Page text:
- The Gaulish druids were under one head druid, with supreme authority: and they held periodical councils or synods. There was no such institution in Ireland: though there were eminent druids in various districts, with the influence usually accorded to eminence.
- The Gaulish druids held the doctrine of the immortality of the soul, as applying to all mankind: the soul of every human being passing, after death, into other bodies, i.e. of men, not of the lower animals. There is no evidence that the Irish druids held the souls of all men to be immortal. But in case of a few individuals – palpably exceptional – it is related that they lived on after death, some reappearing as other men, some as animals of various kinds, and a few lived on in Fairyland, without the intervention of death.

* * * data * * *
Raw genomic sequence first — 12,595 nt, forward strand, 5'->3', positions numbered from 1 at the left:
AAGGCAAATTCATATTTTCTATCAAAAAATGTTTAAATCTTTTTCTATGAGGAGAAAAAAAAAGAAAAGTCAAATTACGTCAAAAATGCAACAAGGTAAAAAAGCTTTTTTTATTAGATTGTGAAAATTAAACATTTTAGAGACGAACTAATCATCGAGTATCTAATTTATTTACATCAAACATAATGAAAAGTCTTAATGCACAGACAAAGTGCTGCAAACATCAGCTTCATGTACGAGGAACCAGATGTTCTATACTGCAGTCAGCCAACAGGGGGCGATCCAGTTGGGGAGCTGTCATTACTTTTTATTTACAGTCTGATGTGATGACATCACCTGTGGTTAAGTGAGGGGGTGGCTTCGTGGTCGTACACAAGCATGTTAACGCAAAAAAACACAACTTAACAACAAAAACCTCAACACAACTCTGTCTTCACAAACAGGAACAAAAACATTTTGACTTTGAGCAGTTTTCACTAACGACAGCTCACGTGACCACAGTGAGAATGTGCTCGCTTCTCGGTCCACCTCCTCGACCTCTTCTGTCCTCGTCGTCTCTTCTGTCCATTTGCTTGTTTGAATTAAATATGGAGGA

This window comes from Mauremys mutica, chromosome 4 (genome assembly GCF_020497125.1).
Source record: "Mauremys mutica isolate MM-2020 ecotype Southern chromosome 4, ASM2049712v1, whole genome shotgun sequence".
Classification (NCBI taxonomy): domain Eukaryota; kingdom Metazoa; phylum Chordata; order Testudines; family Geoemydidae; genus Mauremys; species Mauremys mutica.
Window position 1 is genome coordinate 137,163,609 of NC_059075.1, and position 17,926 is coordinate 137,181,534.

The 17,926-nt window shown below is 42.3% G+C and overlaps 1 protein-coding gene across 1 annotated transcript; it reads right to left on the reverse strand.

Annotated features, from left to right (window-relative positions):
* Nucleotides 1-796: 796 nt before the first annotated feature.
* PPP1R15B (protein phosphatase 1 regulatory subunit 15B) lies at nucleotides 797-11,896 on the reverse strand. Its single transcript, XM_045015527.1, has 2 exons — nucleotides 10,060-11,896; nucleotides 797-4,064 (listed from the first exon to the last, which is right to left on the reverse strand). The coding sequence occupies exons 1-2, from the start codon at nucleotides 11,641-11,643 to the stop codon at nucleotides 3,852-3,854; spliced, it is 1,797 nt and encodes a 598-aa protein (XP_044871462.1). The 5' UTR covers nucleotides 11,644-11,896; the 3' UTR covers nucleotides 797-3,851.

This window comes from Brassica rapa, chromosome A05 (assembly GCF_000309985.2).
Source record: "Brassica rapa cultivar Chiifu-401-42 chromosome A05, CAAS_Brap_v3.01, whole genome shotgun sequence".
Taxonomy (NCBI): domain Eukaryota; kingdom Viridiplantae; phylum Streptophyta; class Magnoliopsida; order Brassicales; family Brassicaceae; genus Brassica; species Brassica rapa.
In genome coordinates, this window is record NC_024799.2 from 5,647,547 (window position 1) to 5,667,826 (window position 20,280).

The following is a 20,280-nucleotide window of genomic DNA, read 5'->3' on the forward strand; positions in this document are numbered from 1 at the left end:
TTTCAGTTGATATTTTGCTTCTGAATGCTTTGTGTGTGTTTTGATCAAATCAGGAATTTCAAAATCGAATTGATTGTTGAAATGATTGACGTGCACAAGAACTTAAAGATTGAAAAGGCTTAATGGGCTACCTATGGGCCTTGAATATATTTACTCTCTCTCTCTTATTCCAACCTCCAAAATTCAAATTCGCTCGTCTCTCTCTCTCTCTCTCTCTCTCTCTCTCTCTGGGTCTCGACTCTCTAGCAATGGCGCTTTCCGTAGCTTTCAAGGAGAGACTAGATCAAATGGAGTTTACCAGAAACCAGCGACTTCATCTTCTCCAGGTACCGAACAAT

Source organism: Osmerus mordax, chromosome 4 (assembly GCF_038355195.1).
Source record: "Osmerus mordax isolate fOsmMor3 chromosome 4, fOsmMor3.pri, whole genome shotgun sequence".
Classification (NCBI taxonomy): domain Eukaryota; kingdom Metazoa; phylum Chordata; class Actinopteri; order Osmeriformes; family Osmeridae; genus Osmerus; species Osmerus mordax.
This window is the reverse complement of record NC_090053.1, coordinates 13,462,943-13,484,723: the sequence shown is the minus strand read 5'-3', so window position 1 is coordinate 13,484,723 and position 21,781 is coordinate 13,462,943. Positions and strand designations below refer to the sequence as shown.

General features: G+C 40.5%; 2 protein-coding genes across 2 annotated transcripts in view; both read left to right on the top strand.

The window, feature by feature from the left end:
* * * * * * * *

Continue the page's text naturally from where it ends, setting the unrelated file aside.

- Human sacrifice was part of the rite of the Gaulish druids, sometimes an individual being sacrificed and slain: sometimes great numbers together. There is no record of any human sacrifice in connexion with the Irish druids: and there are good grounds for believing that direct human sacrifice was not practised at all in Ireland.
- The Gaulish druids prohibited their disciples from committing to writing any part of their lore, regarding this as an unhallowed practice. There is no mention of any such prohibition among Irish druids.
- The Gaulish druids revered the oak, and the mistletoe when growing on it: the Irish druids revered the yew, the hazel, and the quicken-tree or rowan-tree.
3. Sorcerers and Sorcery.
“One foot, one hand, one eye.”